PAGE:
Hit a weight-loss plateau? Blame your growing appetite, study suggests

If you’ve struggled with maintaining the weight loss you worked so hard for, scientists say they’ve uncovered a biological explanation: With every kilogram of weight you lose, a new study suggests you get hungrier and your body wants to consume an extra 100 calories.

Article by Carmen Chai

The research, out of the U.S. National Institutes for Health, is shedding light on why dieters plateau and even go on to regain the weight they’ve lost, the study authors say.

“We’ve known for a long time that people get hungry when they go on diets but we never understood what that translated to into calories per day,” Canadian scientist and study co-author, Dr. Kevin Hall, told Global News.

While there is a library of research on how metabolism stalls weight loss, the NIH scientists wanted to, for the first time, put a caloric number on appetite changes.

Turns out, for every kilogram of weight loss, people tend to eat 100 calories more than what they were eating before losing the weight. That’s about three times stronger than the slowing of metabolism – in that case, scientists have suggested that for every kilogram of weight loss, energy expenditure slows by up to 30 calories per day.

“This is certainly much bigger than what a lot of people have thought in the past. This is quantifying the increase in appetite associated with weight loss for the first time,” Hall said.

He’s the scientist behind the study on The Biggest Loser contestants who saw dramatic weight loss that was, ultimately, unsustainable. In that case, he learned that the program wreaked havoc on contestants’ metabolisms, making maintenance nearly impossible.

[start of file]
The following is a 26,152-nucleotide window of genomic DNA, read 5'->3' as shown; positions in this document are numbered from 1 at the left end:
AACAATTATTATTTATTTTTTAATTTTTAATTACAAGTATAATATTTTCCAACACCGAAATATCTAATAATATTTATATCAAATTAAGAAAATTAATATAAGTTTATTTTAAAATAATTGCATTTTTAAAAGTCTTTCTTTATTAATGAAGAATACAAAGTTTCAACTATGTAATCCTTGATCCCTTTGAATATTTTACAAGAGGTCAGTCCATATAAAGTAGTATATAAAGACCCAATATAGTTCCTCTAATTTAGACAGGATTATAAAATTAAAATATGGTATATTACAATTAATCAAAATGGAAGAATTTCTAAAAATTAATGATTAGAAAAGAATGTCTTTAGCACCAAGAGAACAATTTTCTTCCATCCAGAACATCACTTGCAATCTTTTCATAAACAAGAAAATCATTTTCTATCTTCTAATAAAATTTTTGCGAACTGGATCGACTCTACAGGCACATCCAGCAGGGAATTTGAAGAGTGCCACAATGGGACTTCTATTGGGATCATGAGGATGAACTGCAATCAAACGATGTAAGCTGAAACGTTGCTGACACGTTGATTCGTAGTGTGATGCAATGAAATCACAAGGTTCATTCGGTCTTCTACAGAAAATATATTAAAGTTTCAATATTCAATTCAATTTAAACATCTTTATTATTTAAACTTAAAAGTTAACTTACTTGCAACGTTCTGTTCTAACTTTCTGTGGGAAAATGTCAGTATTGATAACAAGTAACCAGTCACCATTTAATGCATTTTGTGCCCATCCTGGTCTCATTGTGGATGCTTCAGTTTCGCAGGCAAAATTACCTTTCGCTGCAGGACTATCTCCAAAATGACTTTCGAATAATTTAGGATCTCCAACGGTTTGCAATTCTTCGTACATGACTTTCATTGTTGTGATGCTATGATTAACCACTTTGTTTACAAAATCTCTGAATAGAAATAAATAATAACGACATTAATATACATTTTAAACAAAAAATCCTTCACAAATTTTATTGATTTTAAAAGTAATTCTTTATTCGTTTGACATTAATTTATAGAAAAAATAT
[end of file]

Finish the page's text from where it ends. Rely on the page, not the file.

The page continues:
This time around, Hall needed to zero in on food intake, but in a stealthy way. When studies task volunteers with keeping track of calories or appetite, they often underestimate how much they’re eating, leading to inaccurate results.

Instead, Hall relied on data from a study on a new diabetes drug called Invokana. More than 240 Type 2 diabetes patients enrolled in the placebo-controlled, double-blind study – half of the group was assigned to the drug, while the others were given a sugar pill.

People taking Invokana unknowingly burn more calories because the drug aids in increasing glucose output in their urine. Keep in mind, those taking the placebo weren’t burning extra calories at all.


After a year, those taking the placebo lost two pounds, and those taking the legitimate drug lost seven.

These findings threw scientists off – people taking Invokana were burning about 360 calories per day through their urine. They should have been losing more weight and their weight shouldn’t have plateaued by the eight-month mark.

But Hall figured out what was at play by building an equation that estimated how much people should be eating to lose weight, maintain weight or gain weight.

Those taking Invokana were burning more calories and losing weight, but as they did, their appetites crept up, urging their bodies to eat 100 calories more for every kilogram lost. They weren’t asked to count calories and they didn’t know they were burning more via the drug.


After this discovery, he looked at data from Weight Watchers participants – he suggests the trend was identical with initial weight loss and a plateau by the half-year mark. Those using the program felt hunger pangs increase as their weight loss progressed.

Hall said his findings offer a silver lining for those battling weight maintenance: “Don’t think of past attempts as some sort of personal failure and that this was a battle of willpower. There’s a huge genetic component here,” he said.

Keep in mind, the study was based on Type 2 diabetes patients who had a lot of weight to lose. Hall said it’s a “first glimpse” but the next steps are to see if this appetite increase applies in the same way to smaller weight losses, and people who aren’t diabetic.

His team’s full findings will be published in the November issue of the journal Obesity. He’s presenting his work on Nov. 2 at the ObesityWeek conference.


Read more at: globalnews.ca

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